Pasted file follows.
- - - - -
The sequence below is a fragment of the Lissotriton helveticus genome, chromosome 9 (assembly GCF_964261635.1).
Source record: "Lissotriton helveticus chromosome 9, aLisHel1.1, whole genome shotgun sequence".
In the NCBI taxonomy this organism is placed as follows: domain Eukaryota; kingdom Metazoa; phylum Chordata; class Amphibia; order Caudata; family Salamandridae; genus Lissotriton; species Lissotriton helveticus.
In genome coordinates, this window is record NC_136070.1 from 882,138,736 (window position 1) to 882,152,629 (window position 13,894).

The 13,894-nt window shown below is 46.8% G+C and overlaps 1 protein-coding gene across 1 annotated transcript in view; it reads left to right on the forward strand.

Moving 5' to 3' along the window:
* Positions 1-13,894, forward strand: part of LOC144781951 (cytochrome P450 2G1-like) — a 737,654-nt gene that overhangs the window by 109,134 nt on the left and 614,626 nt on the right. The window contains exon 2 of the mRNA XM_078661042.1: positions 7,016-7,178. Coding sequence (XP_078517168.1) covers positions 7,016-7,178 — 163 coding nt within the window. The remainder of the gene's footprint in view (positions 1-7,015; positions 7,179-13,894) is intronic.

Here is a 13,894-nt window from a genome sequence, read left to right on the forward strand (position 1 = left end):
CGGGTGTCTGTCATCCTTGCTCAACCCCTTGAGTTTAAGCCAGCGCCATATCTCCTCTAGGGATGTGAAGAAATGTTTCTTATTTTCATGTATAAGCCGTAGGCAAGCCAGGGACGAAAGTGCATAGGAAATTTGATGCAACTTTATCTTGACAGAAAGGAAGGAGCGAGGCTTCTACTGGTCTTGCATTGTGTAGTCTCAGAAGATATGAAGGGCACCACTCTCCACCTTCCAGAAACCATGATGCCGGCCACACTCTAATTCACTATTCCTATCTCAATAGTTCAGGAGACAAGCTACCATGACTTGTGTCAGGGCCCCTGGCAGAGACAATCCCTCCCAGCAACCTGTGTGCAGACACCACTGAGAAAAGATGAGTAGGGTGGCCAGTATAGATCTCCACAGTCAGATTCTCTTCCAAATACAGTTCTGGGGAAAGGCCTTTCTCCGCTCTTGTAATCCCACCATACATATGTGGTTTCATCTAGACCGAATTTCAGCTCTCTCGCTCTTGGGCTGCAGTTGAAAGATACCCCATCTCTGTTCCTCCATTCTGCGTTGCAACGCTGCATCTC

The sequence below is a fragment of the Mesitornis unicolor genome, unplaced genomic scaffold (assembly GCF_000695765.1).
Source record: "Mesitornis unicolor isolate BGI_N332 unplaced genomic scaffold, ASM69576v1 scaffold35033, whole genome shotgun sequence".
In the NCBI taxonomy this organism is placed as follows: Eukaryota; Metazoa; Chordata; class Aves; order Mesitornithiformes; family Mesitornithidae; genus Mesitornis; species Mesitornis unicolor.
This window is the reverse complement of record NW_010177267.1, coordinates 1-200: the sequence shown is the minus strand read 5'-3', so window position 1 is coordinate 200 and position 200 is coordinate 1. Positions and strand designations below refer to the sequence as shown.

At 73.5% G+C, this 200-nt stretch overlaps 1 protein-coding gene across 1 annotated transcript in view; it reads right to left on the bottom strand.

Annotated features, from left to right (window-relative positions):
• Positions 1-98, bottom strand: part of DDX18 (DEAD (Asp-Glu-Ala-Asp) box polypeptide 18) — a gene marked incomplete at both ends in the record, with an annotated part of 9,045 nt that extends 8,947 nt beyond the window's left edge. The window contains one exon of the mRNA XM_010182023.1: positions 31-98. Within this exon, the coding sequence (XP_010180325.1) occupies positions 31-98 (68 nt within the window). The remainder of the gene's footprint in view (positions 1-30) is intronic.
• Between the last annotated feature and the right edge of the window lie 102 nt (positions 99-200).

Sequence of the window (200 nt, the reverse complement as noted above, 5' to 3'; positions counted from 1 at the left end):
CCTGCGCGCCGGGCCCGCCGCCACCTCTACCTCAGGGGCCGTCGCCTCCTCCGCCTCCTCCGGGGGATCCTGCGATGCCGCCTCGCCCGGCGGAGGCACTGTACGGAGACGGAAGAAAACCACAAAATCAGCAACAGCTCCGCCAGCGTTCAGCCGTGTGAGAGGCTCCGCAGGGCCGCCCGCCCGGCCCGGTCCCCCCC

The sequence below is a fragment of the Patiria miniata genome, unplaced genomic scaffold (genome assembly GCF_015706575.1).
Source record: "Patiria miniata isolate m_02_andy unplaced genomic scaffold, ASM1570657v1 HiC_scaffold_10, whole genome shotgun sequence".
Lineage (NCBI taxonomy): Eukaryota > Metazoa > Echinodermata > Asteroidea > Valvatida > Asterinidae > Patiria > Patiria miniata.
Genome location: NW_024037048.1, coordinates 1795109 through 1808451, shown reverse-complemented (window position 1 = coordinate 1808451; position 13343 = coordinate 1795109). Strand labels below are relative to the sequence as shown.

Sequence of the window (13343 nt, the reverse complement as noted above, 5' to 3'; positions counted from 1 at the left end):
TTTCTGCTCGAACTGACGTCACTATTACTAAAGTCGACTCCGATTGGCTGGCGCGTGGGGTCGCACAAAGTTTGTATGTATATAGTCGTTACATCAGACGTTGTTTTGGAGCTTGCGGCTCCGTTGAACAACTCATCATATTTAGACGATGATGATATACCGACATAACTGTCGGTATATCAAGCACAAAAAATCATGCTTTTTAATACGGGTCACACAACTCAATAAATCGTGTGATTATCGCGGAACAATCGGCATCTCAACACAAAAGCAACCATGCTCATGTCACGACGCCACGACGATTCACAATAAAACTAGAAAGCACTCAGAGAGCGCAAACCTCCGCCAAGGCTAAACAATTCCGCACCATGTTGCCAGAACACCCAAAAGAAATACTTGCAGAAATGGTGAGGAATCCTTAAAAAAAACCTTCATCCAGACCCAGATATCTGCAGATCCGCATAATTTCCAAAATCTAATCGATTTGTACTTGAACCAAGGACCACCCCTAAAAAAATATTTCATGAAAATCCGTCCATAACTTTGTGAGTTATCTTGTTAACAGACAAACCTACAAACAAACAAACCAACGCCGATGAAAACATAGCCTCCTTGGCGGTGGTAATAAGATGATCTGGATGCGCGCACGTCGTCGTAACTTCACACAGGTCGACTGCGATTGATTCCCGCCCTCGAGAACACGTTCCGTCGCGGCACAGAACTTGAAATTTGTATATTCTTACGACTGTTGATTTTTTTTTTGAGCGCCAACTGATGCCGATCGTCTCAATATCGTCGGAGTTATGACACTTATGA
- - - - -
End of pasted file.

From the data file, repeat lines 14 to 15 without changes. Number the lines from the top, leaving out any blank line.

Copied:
At 73.5% G+C, this 200-nt stretch overlaps 1 protein-coding gene across 1 annotated transcript in view; it reads right to left on the bottom strand.

Annotated features, from left to right (window-relative positions):